Norm Referenced Assessments ~ We have been conducting numerous norm-referenced assessments to understand the proximal levels of understanding for each student across school subject knowledge. Every student in K-3 is assessed with our DIBELS assessment tools, for knowledge and understanding of print. We are committed to literacy proficiency for all children by Grade 3. We use the Developmental Reading Assessment (DRA) to track reading proficiency: fluency and comprehension across grade-levels. This is the principal benchmark literacy assessment for Grades 4-6. But throughout the school days and the work of becoming proficient Readers & Writers, teachers gain and apply formative observations and assessments of every students progress in all subject knowledge, skill and understanding. They use each child’s growing profiles as learners to differentiate their planning and teaching in response to the changing levels of understanding that children demonstrate.

In these immediate weeks, additional assessments are made across grade-levels and for all 3rd and 6th graders using the CogAT abilities test in reasoning and problem solving using verbal, quantitative, and nonverbal (spatial) symbols – See more at: CogAT Abilities Test- Houghton Mifflin Harcourt . This assessment is used as one criteria to differentiate teaching and learning for children who demonstrate advanced learning needs in various subject areas.

Parents of last years 5th graders will receive individual Colorado Measures of Academic Success (CMAS) test results. The Colorado implementation of the Partnership for Assessment of Readiness for College and Careers  (PARCC) assessment results from the 2015-16 school year will soon be released. Before PARCC, Colorado had tests called CSAP, or Colorado Student Assessment Program, and then TCAP, or Transitional Colorado Assessment Program. The TCAP tests were given to students in 2012, 2013 and 2014 as Colorado transitioned to the Common Core Standards and the Colorado Academic Standards.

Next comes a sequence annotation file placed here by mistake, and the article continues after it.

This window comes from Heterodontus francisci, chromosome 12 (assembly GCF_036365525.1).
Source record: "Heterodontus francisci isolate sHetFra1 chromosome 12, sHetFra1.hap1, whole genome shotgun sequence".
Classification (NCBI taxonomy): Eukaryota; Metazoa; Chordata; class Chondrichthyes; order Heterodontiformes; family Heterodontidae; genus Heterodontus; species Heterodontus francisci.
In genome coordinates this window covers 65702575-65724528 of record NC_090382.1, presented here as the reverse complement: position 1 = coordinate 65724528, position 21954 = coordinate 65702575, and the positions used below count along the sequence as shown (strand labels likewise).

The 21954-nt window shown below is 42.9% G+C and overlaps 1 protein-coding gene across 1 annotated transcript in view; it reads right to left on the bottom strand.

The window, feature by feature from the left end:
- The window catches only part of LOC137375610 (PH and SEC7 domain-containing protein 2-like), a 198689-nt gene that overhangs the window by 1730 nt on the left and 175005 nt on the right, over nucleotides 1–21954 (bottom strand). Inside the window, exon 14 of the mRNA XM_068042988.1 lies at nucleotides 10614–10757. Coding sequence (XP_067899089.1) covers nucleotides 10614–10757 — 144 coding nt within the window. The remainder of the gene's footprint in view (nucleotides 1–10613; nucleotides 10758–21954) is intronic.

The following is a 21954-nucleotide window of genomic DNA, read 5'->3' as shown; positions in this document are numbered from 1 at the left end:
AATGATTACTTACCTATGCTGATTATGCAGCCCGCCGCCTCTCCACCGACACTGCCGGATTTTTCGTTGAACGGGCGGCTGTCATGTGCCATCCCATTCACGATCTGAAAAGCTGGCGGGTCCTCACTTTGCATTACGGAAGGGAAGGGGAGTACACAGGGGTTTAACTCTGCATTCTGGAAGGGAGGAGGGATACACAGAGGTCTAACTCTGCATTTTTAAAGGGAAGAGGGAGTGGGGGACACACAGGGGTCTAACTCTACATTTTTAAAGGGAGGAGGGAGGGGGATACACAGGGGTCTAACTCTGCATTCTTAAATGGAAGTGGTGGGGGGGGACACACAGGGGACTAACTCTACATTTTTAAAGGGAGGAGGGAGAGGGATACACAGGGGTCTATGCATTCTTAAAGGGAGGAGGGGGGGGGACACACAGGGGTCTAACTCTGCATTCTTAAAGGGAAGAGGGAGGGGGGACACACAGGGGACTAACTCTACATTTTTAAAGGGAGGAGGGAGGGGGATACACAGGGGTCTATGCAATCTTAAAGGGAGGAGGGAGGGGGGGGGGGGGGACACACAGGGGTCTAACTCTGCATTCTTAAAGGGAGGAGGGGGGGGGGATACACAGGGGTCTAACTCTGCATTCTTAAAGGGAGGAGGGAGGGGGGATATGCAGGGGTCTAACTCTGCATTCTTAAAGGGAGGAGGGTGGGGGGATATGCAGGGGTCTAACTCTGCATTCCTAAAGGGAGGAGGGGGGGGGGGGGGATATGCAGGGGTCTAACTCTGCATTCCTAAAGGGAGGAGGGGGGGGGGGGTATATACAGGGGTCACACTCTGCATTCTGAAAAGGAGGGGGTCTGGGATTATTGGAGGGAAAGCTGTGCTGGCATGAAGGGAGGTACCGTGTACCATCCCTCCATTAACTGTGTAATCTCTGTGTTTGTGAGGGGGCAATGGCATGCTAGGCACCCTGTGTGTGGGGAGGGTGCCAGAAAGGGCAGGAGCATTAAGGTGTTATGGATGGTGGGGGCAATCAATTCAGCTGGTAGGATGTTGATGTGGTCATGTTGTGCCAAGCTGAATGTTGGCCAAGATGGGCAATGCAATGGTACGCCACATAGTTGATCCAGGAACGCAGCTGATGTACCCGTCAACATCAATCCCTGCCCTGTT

All of these assessments are used to provide general norm-referenced benchmark measures of student knowledge, learned reasoning and current levels of performance against the norms in the kinds of learning activities that traditionally occur in schools.

These assessments do not measure intelligence or many facets of knowledge, skill or understanding outside of traditional methods to measure school learning. They do not measure the holistic dimensions of a child’s growth and development.

They do serve to support teachers in approximating and planning for traditional school learning activities. These kinds of measures of school success are required elements of the Colorado legislatures measures of school performance, and they do serve in narrow ways to ensure a student’s success throughout their traditional academic careers. All of these assessments are snapshots in time using a controlled assessment tool. They do not fully predict a child’s growth mindset or capacity.

Holistic and Formative Assessments ~ Teachers are talented observers and data collectors about their student learning. Observations, incidental, informal and teacher developed criterion-referenced assessments help teachers gauge actual student performance under multi-varied circumstances, over time and in real-time performance. They support teacher understanding of a student’s thinking, so that a teacher can spiralnniunderstand the developmental shape of a child’s understanding whether it is about decoding words, mathematical thinking, a scientific concept or other kinds of learning.

Learning occurs as a spiraling activity. As an individual learner or a cadre of learners approach the study, understanding and interaction with a subject, they approximate their understanding and make their best guesses about the world around them. We easily observe young children approximating their understanding of text and print, both decoding text and making sense, comprehending text as literal or inferred meaning.

Academics, scientists, athletes….all approach understanding and application in the same way. Take for example the study of gene transfer across species, as it contributes to another potential understanding of evolution among living systems. A spiraling approach brings new knowledge, new connections and new approximations toward achieving  increasingly accurate understandings and performance.